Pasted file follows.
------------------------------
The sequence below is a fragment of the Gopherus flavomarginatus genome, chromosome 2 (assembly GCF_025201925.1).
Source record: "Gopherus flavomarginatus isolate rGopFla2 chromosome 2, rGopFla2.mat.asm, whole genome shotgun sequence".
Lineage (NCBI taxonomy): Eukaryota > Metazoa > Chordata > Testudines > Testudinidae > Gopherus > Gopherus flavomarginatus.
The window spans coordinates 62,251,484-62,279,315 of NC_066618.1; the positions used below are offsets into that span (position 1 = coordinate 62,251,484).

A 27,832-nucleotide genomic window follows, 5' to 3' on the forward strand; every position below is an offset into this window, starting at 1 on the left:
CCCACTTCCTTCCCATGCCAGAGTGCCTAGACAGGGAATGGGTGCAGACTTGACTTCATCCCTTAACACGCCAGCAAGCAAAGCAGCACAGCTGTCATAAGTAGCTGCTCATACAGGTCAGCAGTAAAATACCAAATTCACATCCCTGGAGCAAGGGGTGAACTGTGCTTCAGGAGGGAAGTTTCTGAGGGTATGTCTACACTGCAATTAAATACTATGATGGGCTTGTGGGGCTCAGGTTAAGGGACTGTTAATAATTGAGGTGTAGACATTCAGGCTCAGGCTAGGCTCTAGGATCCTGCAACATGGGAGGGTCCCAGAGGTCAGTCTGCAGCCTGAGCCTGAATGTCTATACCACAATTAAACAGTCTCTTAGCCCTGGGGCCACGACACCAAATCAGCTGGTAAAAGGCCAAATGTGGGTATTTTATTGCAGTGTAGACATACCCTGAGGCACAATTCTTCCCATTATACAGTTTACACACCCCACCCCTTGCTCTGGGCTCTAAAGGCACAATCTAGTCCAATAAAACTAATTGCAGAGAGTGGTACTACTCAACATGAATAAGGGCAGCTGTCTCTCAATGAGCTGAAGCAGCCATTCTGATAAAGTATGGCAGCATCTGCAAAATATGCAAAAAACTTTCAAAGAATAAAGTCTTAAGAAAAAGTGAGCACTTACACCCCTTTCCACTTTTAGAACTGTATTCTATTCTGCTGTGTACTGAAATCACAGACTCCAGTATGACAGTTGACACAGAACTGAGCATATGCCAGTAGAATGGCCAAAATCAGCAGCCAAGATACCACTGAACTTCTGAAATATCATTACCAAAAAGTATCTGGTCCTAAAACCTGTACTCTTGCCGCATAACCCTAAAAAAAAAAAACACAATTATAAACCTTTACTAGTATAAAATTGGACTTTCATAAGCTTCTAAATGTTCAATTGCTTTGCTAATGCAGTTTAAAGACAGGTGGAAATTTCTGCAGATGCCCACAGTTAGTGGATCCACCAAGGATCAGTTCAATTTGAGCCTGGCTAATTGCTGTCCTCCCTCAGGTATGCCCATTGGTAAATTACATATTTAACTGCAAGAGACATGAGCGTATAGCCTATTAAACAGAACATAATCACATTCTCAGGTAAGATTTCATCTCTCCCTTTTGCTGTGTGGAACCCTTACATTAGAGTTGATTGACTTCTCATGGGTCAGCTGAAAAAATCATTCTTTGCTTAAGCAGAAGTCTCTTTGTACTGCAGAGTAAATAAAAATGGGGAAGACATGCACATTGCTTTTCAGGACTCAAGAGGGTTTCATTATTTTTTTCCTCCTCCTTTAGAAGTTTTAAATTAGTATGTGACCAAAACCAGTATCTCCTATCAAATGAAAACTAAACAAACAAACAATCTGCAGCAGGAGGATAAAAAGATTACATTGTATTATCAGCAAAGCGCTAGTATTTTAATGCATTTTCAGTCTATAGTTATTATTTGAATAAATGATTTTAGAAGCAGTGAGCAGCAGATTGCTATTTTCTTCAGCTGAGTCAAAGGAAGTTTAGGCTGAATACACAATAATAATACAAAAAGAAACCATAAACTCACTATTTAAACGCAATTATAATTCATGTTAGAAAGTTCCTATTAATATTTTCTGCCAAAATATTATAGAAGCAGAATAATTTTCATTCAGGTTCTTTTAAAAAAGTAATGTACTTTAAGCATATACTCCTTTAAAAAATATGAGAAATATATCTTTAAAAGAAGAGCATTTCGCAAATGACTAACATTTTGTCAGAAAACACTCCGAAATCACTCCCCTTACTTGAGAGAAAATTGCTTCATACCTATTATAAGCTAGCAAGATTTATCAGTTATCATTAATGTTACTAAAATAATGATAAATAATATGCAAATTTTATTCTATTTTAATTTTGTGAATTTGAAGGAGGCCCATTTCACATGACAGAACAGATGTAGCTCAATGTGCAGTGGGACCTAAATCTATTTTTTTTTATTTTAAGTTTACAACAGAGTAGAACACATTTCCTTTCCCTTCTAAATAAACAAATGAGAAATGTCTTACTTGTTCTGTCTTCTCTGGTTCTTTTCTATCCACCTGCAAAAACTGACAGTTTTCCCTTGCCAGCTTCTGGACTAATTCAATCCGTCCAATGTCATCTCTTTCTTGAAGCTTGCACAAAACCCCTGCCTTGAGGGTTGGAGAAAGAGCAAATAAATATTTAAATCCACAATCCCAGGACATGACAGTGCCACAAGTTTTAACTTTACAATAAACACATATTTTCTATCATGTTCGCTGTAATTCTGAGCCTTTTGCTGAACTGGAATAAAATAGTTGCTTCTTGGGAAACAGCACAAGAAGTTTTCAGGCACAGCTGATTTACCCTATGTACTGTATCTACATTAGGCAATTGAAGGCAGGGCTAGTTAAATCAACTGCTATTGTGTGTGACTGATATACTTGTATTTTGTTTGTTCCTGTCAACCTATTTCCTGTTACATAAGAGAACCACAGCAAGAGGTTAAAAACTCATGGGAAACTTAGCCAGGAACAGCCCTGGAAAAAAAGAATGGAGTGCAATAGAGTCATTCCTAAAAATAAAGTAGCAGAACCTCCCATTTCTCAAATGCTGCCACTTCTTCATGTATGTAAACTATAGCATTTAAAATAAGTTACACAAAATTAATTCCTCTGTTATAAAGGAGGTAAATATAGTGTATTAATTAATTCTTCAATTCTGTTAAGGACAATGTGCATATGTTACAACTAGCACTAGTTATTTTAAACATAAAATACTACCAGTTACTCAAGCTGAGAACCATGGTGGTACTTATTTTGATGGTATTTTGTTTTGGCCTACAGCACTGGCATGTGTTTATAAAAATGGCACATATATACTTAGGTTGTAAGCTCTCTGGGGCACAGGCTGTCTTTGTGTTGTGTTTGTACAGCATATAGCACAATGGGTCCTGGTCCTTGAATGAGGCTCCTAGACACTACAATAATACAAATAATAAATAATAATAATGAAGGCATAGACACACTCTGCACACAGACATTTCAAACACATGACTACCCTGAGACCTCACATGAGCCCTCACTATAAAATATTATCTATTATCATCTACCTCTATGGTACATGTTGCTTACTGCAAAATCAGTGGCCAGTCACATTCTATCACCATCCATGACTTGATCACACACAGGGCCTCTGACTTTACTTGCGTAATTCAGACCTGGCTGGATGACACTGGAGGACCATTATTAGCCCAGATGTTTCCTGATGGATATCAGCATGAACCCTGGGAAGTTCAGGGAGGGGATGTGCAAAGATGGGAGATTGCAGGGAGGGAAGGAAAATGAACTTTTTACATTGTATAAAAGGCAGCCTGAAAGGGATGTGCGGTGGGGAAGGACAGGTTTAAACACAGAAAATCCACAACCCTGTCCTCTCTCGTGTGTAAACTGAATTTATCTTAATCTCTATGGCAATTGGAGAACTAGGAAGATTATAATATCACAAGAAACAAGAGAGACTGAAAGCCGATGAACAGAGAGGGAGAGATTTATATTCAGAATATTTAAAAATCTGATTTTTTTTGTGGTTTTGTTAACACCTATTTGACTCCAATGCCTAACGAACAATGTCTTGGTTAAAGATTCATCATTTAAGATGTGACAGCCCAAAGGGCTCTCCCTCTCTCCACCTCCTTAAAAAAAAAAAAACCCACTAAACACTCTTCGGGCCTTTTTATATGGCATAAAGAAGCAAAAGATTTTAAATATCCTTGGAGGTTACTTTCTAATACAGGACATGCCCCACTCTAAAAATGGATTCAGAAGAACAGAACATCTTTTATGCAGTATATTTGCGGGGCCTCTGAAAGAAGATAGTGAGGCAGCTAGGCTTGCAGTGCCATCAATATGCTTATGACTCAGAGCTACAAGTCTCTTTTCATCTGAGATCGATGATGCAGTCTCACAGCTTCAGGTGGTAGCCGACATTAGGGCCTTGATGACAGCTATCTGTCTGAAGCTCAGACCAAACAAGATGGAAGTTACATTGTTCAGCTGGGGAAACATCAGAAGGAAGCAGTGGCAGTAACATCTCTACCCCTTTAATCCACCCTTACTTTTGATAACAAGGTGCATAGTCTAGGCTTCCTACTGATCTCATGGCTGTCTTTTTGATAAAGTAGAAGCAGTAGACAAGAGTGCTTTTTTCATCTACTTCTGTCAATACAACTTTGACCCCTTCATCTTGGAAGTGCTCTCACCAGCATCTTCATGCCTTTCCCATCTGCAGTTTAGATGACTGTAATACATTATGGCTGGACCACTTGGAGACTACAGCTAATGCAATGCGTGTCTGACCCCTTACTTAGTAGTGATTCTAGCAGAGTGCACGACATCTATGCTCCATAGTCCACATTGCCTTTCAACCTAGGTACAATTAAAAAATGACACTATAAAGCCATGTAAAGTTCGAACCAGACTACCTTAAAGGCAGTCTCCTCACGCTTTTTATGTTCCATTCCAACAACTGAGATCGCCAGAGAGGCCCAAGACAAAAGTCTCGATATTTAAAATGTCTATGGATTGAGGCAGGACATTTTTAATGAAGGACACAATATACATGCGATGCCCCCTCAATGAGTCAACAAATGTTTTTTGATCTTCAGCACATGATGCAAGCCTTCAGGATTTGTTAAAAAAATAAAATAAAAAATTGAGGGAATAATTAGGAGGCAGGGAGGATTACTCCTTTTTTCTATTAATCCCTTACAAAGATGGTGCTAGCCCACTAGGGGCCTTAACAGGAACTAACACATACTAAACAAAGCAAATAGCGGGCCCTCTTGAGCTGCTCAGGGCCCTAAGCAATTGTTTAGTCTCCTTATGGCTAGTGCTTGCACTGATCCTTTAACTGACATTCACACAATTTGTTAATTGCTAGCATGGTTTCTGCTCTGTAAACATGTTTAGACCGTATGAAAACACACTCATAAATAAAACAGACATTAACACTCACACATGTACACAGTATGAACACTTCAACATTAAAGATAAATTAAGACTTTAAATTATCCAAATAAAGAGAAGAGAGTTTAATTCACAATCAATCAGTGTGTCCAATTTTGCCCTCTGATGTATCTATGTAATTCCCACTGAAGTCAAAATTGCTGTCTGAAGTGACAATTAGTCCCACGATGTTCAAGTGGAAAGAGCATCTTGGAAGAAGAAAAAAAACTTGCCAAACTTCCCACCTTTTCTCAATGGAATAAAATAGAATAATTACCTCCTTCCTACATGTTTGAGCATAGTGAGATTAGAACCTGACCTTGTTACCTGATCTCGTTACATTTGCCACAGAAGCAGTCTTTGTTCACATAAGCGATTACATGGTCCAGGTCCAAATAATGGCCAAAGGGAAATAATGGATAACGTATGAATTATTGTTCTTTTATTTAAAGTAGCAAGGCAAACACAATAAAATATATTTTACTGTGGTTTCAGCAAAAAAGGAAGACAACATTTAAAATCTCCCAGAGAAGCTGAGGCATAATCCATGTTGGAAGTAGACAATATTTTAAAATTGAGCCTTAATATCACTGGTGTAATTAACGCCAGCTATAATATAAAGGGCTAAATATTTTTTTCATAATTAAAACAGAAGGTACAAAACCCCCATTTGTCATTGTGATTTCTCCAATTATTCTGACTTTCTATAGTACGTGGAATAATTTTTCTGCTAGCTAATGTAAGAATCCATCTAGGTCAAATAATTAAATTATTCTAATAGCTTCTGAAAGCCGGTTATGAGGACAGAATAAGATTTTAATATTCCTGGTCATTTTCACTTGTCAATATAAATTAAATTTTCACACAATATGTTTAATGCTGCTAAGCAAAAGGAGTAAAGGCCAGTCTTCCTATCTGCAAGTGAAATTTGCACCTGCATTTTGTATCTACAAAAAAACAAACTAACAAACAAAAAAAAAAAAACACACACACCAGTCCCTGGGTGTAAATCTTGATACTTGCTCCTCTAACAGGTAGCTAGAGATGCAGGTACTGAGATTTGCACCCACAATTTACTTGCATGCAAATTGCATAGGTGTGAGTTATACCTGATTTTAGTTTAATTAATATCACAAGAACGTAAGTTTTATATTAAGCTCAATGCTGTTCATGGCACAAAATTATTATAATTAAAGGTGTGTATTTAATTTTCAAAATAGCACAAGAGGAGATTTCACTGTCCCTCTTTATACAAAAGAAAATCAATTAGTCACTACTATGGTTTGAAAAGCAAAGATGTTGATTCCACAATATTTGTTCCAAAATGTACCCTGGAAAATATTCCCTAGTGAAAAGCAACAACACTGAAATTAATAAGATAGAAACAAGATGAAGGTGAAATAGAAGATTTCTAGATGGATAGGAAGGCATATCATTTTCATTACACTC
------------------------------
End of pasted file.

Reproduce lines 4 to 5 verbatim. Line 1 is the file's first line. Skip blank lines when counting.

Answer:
The window spans coordinates 62,251,484-62,279,315 of NC_066618.1; the positions used below are offsets into that span (position 1 = coordinate 62,251,484).

A 27,832-nucleotide genomic window follows, 5' to 3' on the forward strand; every position below is an offset into this window, starting at 1 on the left: